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Colin Powell, First Black Secretary Of State, Dies Of COVID

Colin Powell, the first African American to serve as U.S. Secretary of State, who also was a four-star U.S. Army general and also the first African American Chairman of the Joint Chiefs of Staff has died of complications of COVID-19 Monday, CNN reports. He was 84.
The Bronx, N.Y.,  native rose in the ranks in the American military to shape foreign U.S. foreign policy over the course of the 80s and 90s, serving under several presidents including Ronald Reagan, Bill Clinton and both George H.W. Bush and George W. Bush, as well as leading the effort behind Operation Desert Storm during the Persian Gulf War in 1991.
In a post on his Facebook page, Powell’s family said that he was fully vaccinated against coronavirus. CNN reported that he had suffered from multiple myeloma, a blood cancer that weakens the body’s ability to fight infections.
“We want to thank the medical staff at Walter Reed National Medical Center for their caring treatment.  We have lost a remarkable and loving  husband, father, grandfather and a great American,” the family said in the statement.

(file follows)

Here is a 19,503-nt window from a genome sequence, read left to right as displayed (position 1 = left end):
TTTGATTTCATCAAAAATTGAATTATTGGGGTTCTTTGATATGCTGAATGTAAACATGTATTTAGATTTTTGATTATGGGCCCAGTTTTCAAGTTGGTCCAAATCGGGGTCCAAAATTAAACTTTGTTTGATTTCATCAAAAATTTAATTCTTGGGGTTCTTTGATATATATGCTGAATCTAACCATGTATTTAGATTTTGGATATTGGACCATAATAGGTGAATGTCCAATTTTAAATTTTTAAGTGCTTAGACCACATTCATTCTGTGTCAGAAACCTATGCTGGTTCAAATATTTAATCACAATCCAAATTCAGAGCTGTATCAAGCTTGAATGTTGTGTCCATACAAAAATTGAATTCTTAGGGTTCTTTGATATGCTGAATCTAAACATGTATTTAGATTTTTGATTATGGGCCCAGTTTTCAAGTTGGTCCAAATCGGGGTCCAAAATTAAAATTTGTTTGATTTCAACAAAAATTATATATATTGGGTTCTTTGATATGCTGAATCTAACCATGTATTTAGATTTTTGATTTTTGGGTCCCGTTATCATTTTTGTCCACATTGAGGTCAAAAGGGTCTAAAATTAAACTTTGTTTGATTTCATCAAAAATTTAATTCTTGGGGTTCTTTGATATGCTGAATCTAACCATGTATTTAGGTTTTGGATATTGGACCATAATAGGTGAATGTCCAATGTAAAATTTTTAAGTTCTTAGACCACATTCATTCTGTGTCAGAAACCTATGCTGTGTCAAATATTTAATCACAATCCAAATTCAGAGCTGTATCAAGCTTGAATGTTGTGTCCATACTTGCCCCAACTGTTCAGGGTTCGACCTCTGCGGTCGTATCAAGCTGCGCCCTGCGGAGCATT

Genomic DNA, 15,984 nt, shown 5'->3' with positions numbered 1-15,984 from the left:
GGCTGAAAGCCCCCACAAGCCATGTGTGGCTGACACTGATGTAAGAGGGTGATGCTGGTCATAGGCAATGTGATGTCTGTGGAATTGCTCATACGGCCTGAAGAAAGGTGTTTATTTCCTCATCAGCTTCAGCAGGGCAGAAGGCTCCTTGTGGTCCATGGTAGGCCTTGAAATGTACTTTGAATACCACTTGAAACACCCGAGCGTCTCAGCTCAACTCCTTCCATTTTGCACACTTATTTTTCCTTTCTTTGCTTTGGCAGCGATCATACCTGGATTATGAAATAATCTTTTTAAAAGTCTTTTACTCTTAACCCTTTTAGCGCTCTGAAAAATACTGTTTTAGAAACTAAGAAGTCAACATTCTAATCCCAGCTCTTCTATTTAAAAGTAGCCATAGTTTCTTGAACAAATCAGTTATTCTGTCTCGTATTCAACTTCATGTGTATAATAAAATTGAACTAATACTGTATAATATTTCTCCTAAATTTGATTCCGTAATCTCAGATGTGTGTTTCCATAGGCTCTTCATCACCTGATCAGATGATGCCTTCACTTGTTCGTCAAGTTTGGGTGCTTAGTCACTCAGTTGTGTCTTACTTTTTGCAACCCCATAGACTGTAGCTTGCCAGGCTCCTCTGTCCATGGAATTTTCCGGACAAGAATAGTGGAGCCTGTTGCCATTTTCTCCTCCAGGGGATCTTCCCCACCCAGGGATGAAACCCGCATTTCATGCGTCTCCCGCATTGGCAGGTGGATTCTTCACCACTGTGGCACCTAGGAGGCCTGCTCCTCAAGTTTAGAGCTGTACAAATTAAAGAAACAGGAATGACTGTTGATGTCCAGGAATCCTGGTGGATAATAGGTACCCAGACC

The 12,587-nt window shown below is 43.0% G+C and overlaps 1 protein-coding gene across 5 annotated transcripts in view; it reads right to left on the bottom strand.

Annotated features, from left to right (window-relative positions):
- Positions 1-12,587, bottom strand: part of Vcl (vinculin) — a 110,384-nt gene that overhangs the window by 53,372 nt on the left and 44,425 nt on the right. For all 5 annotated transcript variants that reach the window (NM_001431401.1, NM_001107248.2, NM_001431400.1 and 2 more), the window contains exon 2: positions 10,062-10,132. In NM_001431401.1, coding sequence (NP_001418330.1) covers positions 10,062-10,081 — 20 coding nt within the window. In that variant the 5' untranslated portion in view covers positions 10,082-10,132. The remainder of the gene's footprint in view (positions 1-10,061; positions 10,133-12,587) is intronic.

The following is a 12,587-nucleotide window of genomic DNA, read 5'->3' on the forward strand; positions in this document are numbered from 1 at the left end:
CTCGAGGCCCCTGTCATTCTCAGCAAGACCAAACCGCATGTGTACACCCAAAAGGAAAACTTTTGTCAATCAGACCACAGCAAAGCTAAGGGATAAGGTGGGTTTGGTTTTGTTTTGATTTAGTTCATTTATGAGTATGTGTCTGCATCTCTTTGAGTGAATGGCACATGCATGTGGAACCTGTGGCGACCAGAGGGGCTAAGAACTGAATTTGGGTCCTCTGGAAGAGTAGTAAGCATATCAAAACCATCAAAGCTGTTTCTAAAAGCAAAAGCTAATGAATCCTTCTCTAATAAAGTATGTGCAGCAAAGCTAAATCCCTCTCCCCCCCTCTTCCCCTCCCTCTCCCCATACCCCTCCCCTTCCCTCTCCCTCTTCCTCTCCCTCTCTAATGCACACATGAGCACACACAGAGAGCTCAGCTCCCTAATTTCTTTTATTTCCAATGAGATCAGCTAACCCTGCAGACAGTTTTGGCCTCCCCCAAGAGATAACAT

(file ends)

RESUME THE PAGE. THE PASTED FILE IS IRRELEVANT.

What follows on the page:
VIDEO: Colin Powell — Portait of a Leader
Defense Secretary Lloyd Austin was among the first Monday morning to express sorrow over the loss of his longtime friend and mentor.

Humble Beginnings

A son of Jamaican immigrants, Colin Luther Powell was born April 5, 1937 and grew up in a working class South Bronx neighborhood. He attended the City College of New York, where he majored in geology. But his military career began when he joined the ROTC there and received an Army commission as a second lieutenant when he graduated in 1958.
Years later in Vietnam,

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